God, thank you for Jesus the Christ!  We confess Jesus is the Christ.  As we live the promise of eternal life now, help us to see Jesus throughout our days.  When we begin to follow lies and any antichrist, allow us the opportunity to see the need to return to the beginning of our faith.  May we be found in this life to be in Jesus’ name.  Amen.

What We Love

1 John 2:15-17 (NRSV)

Do not love the world or the things in the world. The love of the Father is not in those who love the world; for all that is in the world—the desire of the flesh, the desire of the eyes, the pride in riches—comes not from the Father but from the world. And the world and its desire are passing away, but those who do the will of God live forever.


By Chuck Griffin

The problem with the world is that it is so present, so right in front of us. Otherwise, the recommendation given to us in today’s text would be easy to follow.

Those objects and people we want to possess, along with those growing (we hope!) numbers in our investment accounts win most of our attention. Matters related to God are lucky to be relegated to a sleepy late evening or weekend. It’s a common pattern, one as much of a problem in the early days of the church as it is today.

If only we could see God in a sustained way. The world would dissolve like mist, and we would quickly forget its passing fancies.

That actually will happen, by the way. As Christians, we believe this world is temporary. And certainly, our lives in it are “like the morning fog,” to borrow from the fourth chapter of James.

So, how do we manage the immediacy of the world and the very detrimental effect it can have on us?

Remember that God is present in it, accessible to us any time we are in need. We live in the era where we engage with God as the Holy Spirit, who works within us and among us in the church to sustain us and empower us until we see our risen savior in full.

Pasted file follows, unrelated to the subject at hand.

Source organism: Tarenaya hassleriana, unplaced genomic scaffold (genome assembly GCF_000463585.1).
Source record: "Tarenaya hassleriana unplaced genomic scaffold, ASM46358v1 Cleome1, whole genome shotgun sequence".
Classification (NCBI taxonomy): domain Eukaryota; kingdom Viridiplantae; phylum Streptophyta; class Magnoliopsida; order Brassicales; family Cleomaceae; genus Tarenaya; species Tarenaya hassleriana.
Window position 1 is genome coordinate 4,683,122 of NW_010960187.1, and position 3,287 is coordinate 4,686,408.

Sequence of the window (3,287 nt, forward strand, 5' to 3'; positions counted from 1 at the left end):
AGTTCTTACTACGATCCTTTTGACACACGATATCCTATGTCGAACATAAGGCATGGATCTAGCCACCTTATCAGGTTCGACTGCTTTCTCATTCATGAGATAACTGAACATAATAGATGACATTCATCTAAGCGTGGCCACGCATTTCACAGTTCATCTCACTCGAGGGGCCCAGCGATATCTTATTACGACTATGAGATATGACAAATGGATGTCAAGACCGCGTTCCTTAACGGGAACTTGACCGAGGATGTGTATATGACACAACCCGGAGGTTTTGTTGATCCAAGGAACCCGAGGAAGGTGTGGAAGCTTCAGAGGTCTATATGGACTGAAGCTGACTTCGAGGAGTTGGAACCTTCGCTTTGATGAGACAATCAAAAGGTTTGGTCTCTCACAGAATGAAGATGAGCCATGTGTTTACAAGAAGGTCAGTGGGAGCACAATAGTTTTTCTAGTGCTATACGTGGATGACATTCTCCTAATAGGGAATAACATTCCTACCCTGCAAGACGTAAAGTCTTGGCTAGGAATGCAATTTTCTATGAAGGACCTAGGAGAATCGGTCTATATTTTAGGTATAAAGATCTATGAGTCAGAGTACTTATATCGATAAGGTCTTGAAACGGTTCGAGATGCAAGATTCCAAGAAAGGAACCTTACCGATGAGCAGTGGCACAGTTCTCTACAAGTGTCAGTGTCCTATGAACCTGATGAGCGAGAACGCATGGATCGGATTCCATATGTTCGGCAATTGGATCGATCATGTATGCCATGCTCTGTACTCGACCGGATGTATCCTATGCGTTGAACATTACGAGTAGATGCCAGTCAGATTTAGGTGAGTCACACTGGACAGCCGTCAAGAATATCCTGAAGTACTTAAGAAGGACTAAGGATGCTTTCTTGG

I’ve mentioned the means of grace before and I’ll mention them again. Pray, and God will meet you there. Delve into God’s Holy Scripture, and the Holy Spirit will speak to you in clear and undeniable ways. Live in true fellowship with other Christians, and despite their imperfections you’ll get at least an occasional glimpse of eternal life.

In all of this you will better understand God’s will for your life, and you will pursue doing his will. If you’re truly blessed, by the time you leave this world behind, you won’t be looking back.

Lord, help us to cut through the confusion of this world and see you standing nearby. Amen.

Love

The last of the four Advent themes is love. If we were detectives, we might say, “Now we’ve found the motive!”

The motive, that is, for everything God does. The principle is laid out for us in 1 John 4:7-11:

Beloved, let us love one another, for love is from God, and whoever loves has been born of God and knows God. Anyone who does not love does not know God, because God is love. In this the love of God was made manifest among us, that God sent his only Son into the world, so that we might live through him. In this is love, not that we have loved God but that he loved us and sent his Son to be the propitiation for our sins. Beloved, if God so loved us, we also ought to love one another.

Why would God unilaterally decide to come among us and save us from our sins, suffering as Christ to give us hope, peace and joy? It was an act of undeserved, unreserved love. Love exists because God exists, and love is integral to God’s being, God’s nature.

The circumstances could be different. We’ve imagined gods completely lacking in love, disinterested, dismissive or even hostile toward human beings. But the One True God is driven by love.

Even when God chastises us, it is a loving act, one designed to bring us into alignment with our creator. When we walk with God, we walk toward life. When we walk away from God, we walk toward death.

God loves us so much he wants to dwell among us. God did this in flesh, as Jesus Christ, carrying out the work necessary to save us from our sins. He resides in us and among us now, as the Holy Spirit. And he will dwell among us in full.